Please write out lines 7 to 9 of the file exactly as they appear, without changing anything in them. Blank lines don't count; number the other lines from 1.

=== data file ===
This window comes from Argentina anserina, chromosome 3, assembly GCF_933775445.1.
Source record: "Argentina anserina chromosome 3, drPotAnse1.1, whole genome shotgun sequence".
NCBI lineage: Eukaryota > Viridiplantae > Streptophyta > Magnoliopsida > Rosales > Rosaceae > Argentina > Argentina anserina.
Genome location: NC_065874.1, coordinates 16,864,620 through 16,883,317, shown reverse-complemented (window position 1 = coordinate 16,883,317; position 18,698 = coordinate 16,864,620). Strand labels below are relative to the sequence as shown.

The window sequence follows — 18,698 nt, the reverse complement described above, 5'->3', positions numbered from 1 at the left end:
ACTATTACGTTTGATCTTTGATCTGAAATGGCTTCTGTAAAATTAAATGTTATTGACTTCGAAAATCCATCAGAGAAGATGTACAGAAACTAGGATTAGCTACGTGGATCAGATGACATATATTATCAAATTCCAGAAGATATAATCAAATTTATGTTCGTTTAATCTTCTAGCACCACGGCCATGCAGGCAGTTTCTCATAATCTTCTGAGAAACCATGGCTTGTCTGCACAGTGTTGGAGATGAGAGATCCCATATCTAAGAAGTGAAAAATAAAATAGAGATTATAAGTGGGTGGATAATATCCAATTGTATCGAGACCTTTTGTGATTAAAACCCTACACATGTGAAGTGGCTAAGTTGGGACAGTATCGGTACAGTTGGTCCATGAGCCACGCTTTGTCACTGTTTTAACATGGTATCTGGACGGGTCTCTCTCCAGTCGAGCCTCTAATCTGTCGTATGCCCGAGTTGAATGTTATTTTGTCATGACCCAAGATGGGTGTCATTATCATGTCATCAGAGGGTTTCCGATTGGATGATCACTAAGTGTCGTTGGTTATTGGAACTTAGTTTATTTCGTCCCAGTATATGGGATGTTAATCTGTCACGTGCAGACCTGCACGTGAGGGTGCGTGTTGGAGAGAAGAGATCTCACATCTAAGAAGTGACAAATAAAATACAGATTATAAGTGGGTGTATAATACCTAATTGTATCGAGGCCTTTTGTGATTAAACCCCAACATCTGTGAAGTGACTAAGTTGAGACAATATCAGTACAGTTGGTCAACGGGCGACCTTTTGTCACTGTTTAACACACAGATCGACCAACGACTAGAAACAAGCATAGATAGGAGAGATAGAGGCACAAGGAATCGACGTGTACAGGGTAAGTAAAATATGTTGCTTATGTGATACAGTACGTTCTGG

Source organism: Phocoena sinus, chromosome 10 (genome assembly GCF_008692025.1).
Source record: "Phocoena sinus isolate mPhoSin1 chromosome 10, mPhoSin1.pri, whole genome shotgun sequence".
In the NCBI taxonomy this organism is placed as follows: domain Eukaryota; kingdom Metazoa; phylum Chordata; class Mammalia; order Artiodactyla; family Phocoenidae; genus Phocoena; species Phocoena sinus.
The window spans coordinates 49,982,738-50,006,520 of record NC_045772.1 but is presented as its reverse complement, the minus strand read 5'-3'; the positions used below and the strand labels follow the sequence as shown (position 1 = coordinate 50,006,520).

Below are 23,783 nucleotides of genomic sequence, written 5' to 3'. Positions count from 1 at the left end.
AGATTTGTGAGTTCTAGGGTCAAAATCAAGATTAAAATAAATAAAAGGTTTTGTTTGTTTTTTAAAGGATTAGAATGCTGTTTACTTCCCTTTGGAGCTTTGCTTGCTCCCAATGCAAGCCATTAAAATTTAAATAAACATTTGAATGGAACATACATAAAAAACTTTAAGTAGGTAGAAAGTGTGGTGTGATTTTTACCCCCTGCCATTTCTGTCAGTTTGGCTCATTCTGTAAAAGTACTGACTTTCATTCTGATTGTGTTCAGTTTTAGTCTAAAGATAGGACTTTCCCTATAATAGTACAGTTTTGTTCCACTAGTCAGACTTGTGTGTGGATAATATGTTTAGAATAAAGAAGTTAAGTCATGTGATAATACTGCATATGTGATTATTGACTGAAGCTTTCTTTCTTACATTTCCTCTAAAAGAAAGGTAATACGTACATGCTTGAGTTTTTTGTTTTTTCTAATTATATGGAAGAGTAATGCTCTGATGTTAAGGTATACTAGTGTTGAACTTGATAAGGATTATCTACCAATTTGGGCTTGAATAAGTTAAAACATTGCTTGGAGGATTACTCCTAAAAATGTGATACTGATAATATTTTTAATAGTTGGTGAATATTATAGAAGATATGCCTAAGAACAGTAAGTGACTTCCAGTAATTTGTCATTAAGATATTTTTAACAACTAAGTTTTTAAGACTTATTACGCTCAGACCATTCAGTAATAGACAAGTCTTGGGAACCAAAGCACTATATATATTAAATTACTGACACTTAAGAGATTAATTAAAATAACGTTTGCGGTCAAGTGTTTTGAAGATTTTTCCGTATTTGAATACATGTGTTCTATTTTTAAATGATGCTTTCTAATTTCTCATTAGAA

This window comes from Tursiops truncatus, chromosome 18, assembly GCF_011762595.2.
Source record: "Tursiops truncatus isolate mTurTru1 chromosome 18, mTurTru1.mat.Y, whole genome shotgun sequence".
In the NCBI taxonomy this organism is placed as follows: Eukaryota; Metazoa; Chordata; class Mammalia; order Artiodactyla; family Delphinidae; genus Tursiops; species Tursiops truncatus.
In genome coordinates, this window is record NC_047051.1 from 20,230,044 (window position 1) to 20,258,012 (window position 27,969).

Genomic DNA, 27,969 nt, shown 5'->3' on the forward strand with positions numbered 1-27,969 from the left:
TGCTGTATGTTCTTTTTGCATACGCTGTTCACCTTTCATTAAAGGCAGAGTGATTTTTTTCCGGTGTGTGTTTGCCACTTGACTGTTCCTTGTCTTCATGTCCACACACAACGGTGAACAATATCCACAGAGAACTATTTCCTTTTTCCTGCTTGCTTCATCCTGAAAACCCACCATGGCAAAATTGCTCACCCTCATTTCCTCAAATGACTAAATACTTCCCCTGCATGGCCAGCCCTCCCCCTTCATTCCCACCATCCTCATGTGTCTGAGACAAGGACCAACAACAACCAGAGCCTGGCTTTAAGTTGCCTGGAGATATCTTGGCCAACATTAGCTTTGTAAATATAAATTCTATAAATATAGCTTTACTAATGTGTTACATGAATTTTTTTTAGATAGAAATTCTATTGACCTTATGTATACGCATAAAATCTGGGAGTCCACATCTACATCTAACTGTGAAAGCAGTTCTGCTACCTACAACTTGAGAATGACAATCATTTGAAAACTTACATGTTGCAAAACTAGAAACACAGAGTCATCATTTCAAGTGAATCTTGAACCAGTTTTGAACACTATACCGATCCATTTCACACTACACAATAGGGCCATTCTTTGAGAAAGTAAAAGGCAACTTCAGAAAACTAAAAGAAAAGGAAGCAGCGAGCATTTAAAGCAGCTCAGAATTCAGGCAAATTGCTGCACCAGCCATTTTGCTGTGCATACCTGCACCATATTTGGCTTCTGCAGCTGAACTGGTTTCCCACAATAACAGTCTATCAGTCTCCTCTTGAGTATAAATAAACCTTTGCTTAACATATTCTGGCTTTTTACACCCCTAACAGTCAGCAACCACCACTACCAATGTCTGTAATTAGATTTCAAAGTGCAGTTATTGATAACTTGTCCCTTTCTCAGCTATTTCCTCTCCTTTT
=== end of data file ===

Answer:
Source organism: Phocoena sinus, chromosome 10 (genome assembly GCF_008692025.1).
Source record: "Phocoena sinus isolate mPhoSin1 chromosome 10, mPhoSin1.pri, whole genome shotgun sequence".
In the NCBI taxonomy this organism is placed as follows: domain Eukaryota; kingdom Metazoa; phylum Chordata; class Mammalia; order Artiodactyla; family Phocoenidae; genus Phocoena; species Phocoena sinus.